How to get rid of the world's oldest weed

THE grass doesn't grow beneath Backtrack readers' feet; the weeds remain troublesome, nonetheless.

Tuesday's column told of the apparently insuperable problems facing Billingham Town FC chairman Tom Donnelly in trying to rid his ground of mares tail, the world's oldest weed - and, it might be added, the most cussed.

As if the pesky plant didn't spell trouble enough, eyebrows have also been raised about the absence of an apostrophe. The questioner has been advised where to put it.

The first response, at any rate, came shortly after 9am from Nick Mudd, a rather appropriately named agronomist from Northallerton and something of an expert on tweaking mares tail.

The best and probably only chemical control, says Nick, is MCPA - "possibly the cheapest and one of the oldest herbicides on the market." Two applications may be required, he suggests - one now, one early next summer.

Then we heard from Colin Graham, who runs a lawn care business in Shildon, has worked on Spennymoor Town football ground and has also been kicking the mare's ball about.

Some call it horse tail. In Crook, adds Colin, they call it something unprintable.

"The problem with mares tail is the waxy substances on its foliage which make it impenetrable to weed killer.

"The secret is to go over it with a rotary mower set at a high cut, cutting into the material of the plant - scarring it, if you like. Then you hit it with a systemic weed killer. It's quite safe to use in public places." There are stronger fluids, too, but Colin had to attend a course at Houghall to be able to use those.

Brigid Press, former Yorkshire and England cricketer and the Echo's gardening correspondent ? not a bad name for a journalist, either ? reckons mares tail is as old as the dinosaur.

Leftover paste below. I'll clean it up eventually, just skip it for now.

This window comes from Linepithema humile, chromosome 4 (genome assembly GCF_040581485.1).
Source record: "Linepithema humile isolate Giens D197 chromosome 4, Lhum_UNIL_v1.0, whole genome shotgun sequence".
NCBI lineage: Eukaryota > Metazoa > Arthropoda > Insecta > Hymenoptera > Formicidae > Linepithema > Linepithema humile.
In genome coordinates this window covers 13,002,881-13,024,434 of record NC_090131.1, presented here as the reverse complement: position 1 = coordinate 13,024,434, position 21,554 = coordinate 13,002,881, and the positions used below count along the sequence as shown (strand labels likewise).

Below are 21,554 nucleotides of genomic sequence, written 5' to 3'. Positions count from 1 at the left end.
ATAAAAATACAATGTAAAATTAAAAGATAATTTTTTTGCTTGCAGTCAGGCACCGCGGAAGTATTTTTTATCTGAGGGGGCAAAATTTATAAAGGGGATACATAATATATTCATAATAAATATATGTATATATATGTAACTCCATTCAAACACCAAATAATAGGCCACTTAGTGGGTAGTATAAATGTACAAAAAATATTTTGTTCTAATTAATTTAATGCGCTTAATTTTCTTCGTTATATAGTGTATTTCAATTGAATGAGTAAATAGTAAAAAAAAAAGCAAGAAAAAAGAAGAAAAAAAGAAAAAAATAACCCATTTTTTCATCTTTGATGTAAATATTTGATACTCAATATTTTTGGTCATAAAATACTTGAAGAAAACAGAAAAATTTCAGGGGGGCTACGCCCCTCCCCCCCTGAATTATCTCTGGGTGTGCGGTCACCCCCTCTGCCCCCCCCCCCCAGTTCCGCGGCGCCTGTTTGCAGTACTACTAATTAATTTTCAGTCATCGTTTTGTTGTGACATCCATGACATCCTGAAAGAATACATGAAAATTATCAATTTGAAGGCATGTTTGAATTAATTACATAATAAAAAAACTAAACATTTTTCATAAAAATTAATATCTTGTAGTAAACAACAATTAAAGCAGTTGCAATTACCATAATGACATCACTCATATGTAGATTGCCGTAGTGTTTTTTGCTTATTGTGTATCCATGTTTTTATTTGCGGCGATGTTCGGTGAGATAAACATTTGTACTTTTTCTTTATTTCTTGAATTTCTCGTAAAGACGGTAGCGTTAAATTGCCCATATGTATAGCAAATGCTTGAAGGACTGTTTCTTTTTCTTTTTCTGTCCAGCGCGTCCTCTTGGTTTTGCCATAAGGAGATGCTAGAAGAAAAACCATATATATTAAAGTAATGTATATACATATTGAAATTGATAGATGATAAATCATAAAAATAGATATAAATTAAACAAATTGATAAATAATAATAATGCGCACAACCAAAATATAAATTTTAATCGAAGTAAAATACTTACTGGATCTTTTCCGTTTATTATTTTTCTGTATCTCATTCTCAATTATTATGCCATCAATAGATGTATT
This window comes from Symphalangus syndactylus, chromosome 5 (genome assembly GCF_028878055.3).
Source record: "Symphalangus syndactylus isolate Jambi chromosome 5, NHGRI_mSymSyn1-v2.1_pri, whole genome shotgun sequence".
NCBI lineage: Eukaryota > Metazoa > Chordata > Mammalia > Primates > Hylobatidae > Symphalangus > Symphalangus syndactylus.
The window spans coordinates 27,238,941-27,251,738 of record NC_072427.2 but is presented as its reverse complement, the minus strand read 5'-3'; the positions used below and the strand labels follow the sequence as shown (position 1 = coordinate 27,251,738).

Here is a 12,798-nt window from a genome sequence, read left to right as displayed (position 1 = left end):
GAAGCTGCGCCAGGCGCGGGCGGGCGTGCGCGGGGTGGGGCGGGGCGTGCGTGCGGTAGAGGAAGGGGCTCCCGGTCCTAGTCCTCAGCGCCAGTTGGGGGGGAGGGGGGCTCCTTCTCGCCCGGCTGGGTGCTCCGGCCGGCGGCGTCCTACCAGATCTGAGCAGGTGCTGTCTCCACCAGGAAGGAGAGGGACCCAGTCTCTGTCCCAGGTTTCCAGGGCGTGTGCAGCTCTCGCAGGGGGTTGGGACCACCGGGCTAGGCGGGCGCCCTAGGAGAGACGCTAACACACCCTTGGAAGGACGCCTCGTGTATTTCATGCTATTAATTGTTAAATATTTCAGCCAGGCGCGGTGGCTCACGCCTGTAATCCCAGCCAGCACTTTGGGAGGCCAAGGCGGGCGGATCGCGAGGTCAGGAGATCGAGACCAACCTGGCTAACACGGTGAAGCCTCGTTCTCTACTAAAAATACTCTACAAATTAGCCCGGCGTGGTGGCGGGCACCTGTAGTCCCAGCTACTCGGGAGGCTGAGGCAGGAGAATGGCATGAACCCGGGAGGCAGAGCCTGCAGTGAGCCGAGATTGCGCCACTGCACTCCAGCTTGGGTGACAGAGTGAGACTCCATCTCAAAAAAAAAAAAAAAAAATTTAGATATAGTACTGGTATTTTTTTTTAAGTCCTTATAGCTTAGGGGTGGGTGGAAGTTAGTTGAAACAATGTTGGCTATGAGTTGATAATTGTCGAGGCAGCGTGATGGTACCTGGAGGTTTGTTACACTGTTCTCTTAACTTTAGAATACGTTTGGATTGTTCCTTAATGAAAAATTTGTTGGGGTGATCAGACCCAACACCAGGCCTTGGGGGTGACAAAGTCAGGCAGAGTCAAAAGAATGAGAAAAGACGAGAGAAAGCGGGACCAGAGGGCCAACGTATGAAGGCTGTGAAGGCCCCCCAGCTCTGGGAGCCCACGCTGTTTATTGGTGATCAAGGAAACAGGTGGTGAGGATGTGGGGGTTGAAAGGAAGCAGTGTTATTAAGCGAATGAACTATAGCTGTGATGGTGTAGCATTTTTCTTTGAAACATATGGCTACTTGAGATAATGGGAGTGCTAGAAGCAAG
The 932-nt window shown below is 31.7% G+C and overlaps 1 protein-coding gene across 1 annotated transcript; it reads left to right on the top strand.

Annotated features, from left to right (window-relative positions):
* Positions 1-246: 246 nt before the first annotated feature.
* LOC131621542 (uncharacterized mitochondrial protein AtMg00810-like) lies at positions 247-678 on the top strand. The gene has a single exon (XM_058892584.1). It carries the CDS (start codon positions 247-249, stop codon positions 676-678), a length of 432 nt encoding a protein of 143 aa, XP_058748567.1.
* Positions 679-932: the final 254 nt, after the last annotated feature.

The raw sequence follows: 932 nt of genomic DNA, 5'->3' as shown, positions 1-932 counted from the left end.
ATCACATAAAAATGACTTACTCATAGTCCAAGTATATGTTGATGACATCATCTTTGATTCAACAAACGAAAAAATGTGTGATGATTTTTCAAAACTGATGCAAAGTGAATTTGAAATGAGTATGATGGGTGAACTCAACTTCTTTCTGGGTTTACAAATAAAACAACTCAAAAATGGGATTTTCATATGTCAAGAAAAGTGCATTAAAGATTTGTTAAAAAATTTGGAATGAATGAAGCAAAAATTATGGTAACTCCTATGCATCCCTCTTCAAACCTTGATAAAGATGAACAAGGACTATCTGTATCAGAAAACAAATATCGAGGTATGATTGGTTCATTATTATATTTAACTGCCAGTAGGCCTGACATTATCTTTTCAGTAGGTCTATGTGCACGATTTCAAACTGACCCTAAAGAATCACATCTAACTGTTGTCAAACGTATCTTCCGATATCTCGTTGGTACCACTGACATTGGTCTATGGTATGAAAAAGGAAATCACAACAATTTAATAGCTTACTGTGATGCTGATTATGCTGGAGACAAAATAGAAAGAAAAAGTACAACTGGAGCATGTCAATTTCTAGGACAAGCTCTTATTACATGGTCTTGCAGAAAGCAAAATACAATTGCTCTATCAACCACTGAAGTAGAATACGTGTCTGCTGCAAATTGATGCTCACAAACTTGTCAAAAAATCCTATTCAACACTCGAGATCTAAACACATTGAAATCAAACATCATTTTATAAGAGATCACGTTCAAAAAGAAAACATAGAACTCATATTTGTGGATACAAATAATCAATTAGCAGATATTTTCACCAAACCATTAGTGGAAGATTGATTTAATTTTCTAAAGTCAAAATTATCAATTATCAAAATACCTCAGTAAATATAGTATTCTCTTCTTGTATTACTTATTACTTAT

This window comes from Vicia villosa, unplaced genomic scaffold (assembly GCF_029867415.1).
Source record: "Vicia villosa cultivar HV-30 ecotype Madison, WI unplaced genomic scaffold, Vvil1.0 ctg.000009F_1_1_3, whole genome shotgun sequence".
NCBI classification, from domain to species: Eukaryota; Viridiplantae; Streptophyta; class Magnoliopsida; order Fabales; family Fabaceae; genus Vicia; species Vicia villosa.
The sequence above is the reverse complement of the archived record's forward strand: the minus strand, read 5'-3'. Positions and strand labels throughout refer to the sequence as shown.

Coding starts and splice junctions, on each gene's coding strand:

"Spraying isn't too successful, you have to bash them around first. Mulching it limited, digging and strimming only make the problem worse because every little bit will root.

"A multi-attack approach is probably best - bash, spray and cover with black polythene in a continual cycle." Its obstinacy notwithstanding, mares tail does have its good points, adds Brigid.

It's good for cleaning, pots, pans and any silver ("what with being so coarse and abrasive").

It's also useful for lining hanging baskets and is supposed to be efficacious for arthritis.

Tom Donnelly ("I've arthritis something terrible") has duly been informed. Grounds for optimism? Another tail piece later.

And finally...

THE only player to captain both English and Scottish FA Cup winning teams (Backtrack, September 27) is Martin Buchan ? Aberdeen in 1970, Man United seven years later.

Jamie Corrigan in Ferryhill today invites readers to name seven black footballers who've played for both Middlesbrough and England - not necessarily when with the Boro.

Black and white and read all over, the column returns on Tuesday.

Published: 30/09/2005